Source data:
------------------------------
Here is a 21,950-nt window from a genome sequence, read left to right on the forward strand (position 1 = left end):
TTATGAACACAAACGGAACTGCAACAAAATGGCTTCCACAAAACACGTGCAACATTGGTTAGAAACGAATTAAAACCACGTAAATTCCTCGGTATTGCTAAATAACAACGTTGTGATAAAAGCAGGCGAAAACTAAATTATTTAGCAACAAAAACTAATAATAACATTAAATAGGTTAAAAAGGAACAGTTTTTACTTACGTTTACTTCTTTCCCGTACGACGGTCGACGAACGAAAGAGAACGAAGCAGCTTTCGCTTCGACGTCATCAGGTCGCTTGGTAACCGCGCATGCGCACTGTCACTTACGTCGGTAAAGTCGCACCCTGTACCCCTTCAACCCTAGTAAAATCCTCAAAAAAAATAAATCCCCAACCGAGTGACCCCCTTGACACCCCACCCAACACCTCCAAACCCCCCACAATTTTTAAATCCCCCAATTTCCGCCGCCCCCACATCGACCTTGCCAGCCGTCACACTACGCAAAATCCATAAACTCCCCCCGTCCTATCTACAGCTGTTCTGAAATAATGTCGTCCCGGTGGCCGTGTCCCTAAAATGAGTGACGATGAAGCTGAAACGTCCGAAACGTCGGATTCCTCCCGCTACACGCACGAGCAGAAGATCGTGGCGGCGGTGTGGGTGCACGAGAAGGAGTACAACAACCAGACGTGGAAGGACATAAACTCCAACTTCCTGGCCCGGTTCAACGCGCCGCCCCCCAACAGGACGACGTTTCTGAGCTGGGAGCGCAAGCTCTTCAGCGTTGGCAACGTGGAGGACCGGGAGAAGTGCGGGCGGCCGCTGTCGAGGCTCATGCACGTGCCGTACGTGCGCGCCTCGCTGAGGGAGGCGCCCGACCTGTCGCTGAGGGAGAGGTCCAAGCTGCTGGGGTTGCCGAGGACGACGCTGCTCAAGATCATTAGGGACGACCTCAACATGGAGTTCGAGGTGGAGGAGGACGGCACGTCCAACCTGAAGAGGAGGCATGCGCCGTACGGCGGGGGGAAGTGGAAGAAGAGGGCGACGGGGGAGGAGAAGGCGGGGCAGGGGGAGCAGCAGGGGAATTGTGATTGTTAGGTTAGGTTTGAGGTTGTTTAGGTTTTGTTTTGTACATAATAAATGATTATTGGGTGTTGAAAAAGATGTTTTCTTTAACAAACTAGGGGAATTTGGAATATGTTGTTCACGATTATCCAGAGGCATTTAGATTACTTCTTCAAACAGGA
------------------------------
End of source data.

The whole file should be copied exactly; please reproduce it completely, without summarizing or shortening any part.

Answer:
Here is a 21,950-nt window from a genome sequence, read left to right on the forward strand (position 1 = left end):
TTATGAACACAAACGGAACTGCAACAAAATGGCTTCCACAAAACACGTGCAACATTGGTTAGAAACGAATTAAAACCACGTAAATTCCTCGGTATTGCTAAATAACAACGTTGTGATAAAAGCAGGCGAAAACTAAATTATTTAGCAACAAAAACTAATAATAACATTAAATAGGTTAAAAAGGAACAGTTTTTACTTACGTTTACTTCTTTCCCGTACGACGGTCGACGAACGAAAGAGAACGAAGCAGCTTTCGCTTCGACGTCATCAGGTCGCTTGGTAACCGCGCATGCGCACTGTCACTTACGTCGGTAAAGTCGCACCCTGTACCCCTTCAACCCTAGTAAAATCCTCAAAAAAAATAAATCCCCAACCGAGTGACCCCCTTGACACCCCACCCAACACCTCCAAACCCCCCACAATTTTTAAATCCCCCAATTTCCGCCGCCCCCACATCGACCTTGCCAGCCGTCACACTACGCAAAATCCATAAACTCCCCCCGTCCTATCTACAGCTGTTCTGAAATAATGTCGTCCCGGTGGCCGTGTCCCTAAAATGAGTGACGATGAAGCTGAAACGTCCGAAACGTCGGATTCCTCCCGCTACACGCACGAGCAGAAGATCGTGGCGGCGGTGTGGGTGCACGAGAAGGAGTACAACAACCAGACGTGGAAGGACATAAACTCCAACTTCCTGGCCCGGTTCAACGCGCCGCCCCCCAACAGGACGACGTTTCTGAGCTGGGAGCGCAAGCTCTTCAGCGTTGGCAACGTGGAGGACCGGGAGAAGTGCGGGCGGCCGCTGTCGAGGCTCATGCACGTGCCGTACGTGCGCGCCTCGCTGAGGGAGGCGCCCGACCTGTCGCTGAGGGAGAGGTCCAAGCTGCTGGGGTTGCCGAGGACGACGCTGCTCAAGATCATTAGGGACGACCTCAACATGGAGTTCGAGGTGGAGGAGGACGGCACGTCCAACCTGAAGAGGAGGCATGCGCCGTACGGCGGGGGGAAGTGGAAGAAGAGGGCGACGGGGGAGGAGAAGGCGGGGCAGGGGGAGCAGCAGGGGAATTGTGATTGTTAGGTTAGGTTTGAGGTTGTTTAGGTTTTGTTTTGTACATAATAAATGATTATTGGGTGTTGAAAAAGATGTTTTCTTTAACAAACTAGGGGAATTTGGAATATGTTGTTCACGATTATCCAGAGGCATTTAGATTACTTCTTCAAACAGGA